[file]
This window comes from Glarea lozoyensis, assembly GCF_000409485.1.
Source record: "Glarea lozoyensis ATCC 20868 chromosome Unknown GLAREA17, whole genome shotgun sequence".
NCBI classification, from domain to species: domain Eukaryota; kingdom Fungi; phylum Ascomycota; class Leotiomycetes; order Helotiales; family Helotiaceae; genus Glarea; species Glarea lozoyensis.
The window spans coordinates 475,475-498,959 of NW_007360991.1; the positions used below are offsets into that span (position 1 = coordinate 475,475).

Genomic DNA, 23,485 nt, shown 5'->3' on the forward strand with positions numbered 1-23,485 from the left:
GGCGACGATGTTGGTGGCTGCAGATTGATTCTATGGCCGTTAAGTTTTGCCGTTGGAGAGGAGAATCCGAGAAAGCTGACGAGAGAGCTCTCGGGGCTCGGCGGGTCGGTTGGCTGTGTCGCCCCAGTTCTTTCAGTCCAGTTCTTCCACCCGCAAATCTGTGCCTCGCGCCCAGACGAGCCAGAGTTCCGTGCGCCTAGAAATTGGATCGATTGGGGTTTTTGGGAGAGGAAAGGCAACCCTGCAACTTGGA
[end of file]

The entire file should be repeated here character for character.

This window comes from Glarea lozoyensis, assembly GCF_000409485.1.
Source record: "Glarea lozoyensis ATCC 20868 chromosome Unknown GLAREA17, whole genome shotgun sequence".
NCBI classification, from domain to species: domain Eukaryota; kingdom Fungi; phylum Ascomycota; class Leotiomycetes; order Helotiales; family Helotiaceae; genus Glarea; species Glarea lozoyensis.
The window spans coordinates 475,475-498,959 of NW_007360991.1; the positions used below are offsets into that span (position 1 = coordinate 475,475).

Genomic DNA, 23,485 nt, shown 5'->3' on the forward strand with positions numbered 1-23,485 from the left:
GGCGACGATGTTGGTGGCTGCAGATTGATTCTATGGCCGTTAAGTTTTGCCGTTGGAGAGGAGAATCCGAGAAAGCTGACGAGAGAGCTCTCGGGGCTCGGCGGGTCGGTTGGCTGTGTCGCCCCAGTTCTTTCAGTCCAGTTCTTCCACCCGCAAATCTGTGCCTCGCGCCCAGACGAGCCAGAGTTCCGTGCGCCTAGAAATTGGATCGATTGGGGTTTTTGGGAGAGGAAAGGCAACCCTGCAACTTGGA